One of my assignments at Large Online University involved designing a department wiki and implementing an adoption strategy to encourage department staff to use the wiki.
Initially we decided to work with Media Wiki. I installed the software on a server, then began researching how to create a post. I quickly realized a cheat sheet was needed, so I made one that listed the most common markup tags.
The necessity of the cheat sheet should have warned me! During our first training session the participants rebelled. MediaWiki was not the platform they were looking for. The platform wasn’t easy to use, and it was obvious that the wiki was DOA. I scrambled for a better solution.
Happily I didn’t have to look too far. Laddie O., a co-worker, had been talking about Google Sites. He said it was basically a wiki. I didn’t understand Laddie’s position because Google wasn’t promoting Sites as a wiki but as a way to create pages. A little investigation proved Laddie was right. Google Sites is indeed a wiki, with page-level authoring permissions, versioning, and (best of all) a very easy-to-use interface.
I moved our scanty content from MediaWiki to Google Sites that afternoon. After my supervisors approved the change, I planned another training session. Since the last training session had left a bad aftertaste, I worked hard to create a new, positive image for the wiki. We decided to name it “CSI Central” (CSI being our department). The wiki’s byline was “Our stuff. Organized.” The byline reminded the group they owned the material, and that the wiki’s purpose is to help everyone find the material when needed. I deliberately chose the word “stuff” to imply any kind of work-related content could be included in the wiki.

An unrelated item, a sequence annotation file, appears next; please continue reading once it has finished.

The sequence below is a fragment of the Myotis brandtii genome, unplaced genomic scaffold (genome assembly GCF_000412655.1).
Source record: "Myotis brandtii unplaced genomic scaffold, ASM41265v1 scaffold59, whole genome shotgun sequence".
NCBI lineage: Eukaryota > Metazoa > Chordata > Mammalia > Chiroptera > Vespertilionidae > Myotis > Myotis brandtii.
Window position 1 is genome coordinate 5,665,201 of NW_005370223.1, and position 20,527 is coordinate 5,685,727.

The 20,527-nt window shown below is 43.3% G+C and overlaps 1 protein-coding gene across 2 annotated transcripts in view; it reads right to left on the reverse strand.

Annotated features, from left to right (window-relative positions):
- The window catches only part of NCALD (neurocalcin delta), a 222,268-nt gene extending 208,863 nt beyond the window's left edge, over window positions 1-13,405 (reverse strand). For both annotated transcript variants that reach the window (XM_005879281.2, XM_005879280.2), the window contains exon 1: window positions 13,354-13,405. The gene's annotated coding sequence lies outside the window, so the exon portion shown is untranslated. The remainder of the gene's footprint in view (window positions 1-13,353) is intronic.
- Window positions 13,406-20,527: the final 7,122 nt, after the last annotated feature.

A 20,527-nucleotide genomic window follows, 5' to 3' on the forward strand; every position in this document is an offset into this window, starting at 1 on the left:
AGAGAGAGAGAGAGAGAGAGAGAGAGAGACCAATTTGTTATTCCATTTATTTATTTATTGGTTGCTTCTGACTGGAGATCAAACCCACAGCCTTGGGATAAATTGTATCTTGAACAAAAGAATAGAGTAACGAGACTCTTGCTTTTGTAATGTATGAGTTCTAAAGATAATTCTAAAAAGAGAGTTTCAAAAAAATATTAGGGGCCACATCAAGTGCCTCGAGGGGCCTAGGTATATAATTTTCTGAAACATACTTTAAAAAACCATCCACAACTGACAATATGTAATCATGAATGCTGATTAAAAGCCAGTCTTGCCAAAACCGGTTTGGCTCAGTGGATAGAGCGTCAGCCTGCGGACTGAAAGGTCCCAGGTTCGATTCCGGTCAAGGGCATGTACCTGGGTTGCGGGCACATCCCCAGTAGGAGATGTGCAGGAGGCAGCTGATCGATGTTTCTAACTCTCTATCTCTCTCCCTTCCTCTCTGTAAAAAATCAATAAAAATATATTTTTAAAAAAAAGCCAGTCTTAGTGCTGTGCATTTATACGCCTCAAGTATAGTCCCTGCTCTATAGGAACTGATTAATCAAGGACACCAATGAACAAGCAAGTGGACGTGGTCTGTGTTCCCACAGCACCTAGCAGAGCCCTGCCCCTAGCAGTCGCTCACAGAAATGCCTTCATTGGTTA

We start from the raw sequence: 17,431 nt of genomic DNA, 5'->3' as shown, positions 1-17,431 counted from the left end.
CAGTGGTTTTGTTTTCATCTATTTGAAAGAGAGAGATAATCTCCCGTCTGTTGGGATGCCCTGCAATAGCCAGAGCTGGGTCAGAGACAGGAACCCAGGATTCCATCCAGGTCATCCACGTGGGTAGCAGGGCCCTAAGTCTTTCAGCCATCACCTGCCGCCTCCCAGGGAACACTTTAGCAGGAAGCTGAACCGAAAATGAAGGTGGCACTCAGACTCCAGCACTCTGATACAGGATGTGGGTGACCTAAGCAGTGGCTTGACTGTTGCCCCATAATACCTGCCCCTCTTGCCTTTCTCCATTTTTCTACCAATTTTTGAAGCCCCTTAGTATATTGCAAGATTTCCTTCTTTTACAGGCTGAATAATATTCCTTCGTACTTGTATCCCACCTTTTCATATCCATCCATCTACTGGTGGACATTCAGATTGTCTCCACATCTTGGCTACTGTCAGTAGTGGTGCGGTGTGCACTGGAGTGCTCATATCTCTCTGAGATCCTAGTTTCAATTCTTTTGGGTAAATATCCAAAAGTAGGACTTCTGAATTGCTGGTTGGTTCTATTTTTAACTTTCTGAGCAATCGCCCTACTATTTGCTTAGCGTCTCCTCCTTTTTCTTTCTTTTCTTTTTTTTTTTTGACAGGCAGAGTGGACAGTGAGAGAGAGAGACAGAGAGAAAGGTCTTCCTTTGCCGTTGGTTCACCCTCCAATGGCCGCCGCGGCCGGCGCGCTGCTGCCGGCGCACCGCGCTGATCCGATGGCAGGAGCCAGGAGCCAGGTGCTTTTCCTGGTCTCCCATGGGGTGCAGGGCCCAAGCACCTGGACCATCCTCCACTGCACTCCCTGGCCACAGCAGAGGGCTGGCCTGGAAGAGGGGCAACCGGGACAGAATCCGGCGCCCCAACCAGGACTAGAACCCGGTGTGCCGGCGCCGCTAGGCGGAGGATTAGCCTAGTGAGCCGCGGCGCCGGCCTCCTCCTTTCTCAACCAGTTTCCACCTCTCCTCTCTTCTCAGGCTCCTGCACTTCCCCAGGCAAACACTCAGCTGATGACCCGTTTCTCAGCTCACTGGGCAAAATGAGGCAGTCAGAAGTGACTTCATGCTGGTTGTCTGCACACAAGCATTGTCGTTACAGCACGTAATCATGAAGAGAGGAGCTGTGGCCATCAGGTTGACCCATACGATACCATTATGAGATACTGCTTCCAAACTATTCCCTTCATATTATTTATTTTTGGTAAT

I also wrote Five Golden Rules for wiki use, and incorporated five gold rings into the wiki’s logo design.
The evening before the training, I decided to make swag for training participants. I purchased small square vases at the Dollar Store, printed the logo on water slide decals, and filled the jars with candy. Since everyone on the team recorded audio at one time or another, I also made door hang tags asking for quiet. We frequently used CDs for backup, so CD labels were an easy win. As everyone left training, happy with the new wiki, I handed out certificates of achievement.
The swag, which might seem frivolous, worked exactly as I intended. Everyone kept it in their offices, where it served as a constant visual reminder of our wiki.
The wiki held over 600 pages by the time I left Massive Online University. The entire department authored and corrected pages. The first iteration may have been rocky, but the second one rocked.